- Tetsuo Fujii broke down in tears after knowing he had played a role in transferring hydropower expertise to Sarawak
When he first came to the state as the Batang Ai Hydroelectric Dam project manager, there were no local engineers in his team.
“I had 16 young engineers in my team and all of them were from Japan. Sarawak had no engineers then.
“But knowing that what we did paved the way for more local engineers, I feel touched and a little part inside of me feels proud that I could help Sarawak to move forward,” said 86-year-old Fujii when met by The Rakyat Post.
Batang Ai Dam celebrated its 30th anniversary on Aug 21.
Fujii was invited as the guest of honour and was presented with a special award for his contribution to the state.
The dam, which began its operations on Aug 21,1985, was officiated by then Prime Minister Tun Dr Mahathir Mohamad and its anniversary celebration was officiated by Deputy Chief Minister Tan Sri Alfred Jabu.
Not only did Batang Ai dam pave the way for the creation of more local dam experts in the state, but it also provided a valuable “proof of concept” for the future of Sarawak’s sustainable energy.
It also provided Sarawak Energy Berhad (SEB) with the knowledge and resources to build on that concept.
The dam, in addition, was also helpful to the environment.
Jabu said the Lanjak Entimau National Park, which shares a border with Kalimantan’s Beting Kerihun National Park, was home for the orang utan.
“This proves that the dam is environmentally-friendly. We even allocated land three times the size of Singapore for the orang utan population,” said Jabu, adding that the dam’s success showed that all the negative claims of anti-dam protesters were baseless.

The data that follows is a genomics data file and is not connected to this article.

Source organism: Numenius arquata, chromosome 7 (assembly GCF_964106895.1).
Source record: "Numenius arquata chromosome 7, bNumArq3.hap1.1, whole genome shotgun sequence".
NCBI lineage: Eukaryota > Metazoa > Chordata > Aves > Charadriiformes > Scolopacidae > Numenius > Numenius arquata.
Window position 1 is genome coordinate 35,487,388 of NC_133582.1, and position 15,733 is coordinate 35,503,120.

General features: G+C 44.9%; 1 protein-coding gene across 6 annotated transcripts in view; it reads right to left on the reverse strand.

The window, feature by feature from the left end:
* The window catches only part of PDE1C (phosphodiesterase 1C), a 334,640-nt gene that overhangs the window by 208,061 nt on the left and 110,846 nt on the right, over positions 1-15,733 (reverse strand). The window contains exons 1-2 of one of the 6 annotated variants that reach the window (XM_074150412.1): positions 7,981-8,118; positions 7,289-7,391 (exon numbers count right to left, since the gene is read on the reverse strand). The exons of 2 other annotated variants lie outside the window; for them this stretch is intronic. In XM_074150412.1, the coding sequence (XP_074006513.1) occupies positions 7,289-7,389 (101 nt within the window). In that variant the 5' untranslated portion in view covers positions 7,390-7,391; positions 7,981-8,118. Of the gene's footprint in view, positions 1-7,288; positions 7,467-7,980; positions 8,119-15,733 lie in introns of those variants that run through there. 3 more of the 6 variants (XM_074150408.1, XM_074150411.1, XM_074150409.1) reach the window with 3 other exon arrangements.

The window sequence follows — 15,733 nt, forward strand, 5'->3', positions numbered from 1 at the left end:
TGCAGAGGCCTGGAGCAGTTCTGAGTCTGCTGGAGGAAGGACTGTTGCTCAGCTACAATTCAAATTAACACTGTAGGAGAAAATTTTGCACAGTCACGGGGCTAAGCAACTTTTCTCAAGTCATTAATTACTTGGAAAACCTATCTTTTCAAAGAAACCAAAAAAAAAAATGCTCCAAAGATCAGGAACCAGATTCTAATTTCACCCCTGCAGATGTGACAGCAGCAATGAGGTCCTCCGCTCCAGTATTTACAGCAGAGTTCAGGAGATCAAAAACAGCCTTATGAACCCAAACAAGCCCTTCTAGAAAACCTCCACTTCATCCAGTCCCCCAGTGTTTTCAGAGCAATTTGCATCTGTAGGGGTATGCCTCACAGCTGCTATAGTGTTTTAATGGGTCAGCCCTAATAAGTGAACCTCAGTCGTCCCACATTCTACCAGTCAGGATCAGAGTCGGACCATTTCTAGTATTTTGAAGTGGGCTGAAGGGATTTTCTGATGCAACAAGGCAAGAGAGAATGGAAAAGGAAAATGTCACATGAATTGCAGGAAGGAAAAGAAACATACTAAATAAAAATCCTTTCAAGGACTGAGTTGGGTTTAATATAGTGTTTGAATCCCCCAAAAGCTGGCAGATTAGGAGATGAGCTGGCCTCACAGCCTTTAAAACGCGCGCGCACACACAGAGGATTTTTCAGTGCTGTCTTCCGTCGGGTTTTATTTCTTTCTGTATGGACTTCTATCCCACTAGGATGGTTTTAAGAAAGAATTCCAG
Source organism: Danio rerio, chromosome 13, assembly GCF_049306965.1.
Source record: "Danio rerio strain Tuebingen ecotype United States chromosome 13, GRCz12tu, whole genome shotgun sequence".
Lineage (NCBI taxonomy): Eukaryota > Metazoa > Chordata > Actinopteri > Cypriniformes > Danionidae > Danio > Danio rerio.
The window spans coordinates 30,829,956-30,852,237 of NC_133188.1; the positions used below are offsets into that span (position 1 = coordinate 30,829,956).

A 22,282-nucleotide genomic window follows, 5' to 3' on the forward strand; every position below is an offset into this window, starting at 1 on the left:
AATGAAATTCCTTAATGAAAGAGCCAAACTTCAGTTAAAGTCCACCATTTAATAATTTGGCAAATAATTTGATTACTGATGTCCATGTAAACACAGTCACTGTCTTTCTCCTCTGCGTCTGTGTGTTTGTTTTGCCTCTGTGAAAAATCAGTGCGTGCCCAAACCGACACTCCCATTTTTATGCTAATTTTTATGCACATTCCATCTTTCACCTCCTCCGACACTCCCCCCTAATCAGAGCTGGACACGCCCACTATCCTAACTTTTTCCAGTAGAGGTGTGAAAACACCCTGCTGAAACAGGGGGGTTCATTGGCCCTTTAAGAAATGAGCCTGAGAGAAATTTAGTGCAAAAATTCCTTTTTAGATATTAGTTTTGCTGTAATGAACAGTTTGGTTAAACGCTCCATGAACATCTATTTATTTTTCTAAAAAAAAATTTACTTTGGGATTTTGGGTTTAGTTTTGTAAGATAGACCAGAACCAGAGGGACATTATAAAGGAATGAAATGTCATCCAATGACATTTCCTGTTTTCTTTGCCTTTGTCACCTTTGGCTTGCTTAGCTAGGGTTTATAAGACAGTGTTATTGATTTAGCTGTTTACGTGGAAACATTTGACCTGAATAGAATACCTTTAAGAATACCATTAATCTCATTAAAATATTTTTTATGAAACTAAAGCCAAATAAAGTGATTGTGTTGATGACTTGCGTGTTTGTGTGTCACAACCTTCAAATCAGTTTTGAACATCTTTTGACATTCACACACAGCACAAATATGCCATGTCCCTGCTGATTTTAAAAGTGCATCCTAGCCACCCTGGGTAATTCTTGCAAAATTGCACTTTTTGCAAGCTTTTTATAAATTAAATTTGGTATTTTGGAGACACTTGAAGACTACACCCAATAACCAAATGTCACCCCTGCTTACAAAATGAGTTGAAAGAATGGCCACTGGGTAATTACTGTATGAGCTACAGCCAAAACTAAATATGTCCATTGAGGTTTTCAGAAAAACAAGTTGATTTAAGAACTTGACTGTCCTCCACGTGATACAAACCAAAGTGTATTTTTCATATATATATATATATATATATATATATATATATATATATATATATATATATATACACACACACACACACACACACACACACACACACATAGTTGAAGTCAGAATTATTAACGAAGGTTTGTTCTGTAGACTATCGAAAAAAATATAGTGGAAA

“They know what Sarawak can achieve and they just don’t want us to succeed. Batang Ai Hydroelectric Dam project is our success.”
In commemorating Batang Ai’s 30th anniversary, SEB embarked on special social investments costing RM3 million.
These social investments, among others, included internal rewiring of all 22 longhouses, benefiting 450 households, and providing grants to longhouse development committees, churches and school activities.
For some of the remote longhouses that still rely on diesel-powered generators and are not connected to the grid, SEB also sponsors solar conversion, namely in Rumah Kino and Rumah Manggat areas.
“We are also working with the state to construct a solar hybrid scheme for Nanga Delok area to cover two villages and a school there.
“Work is expected to begin next year,” said SEB group chief executive officer Datuk Torstein Dale Sjotveit.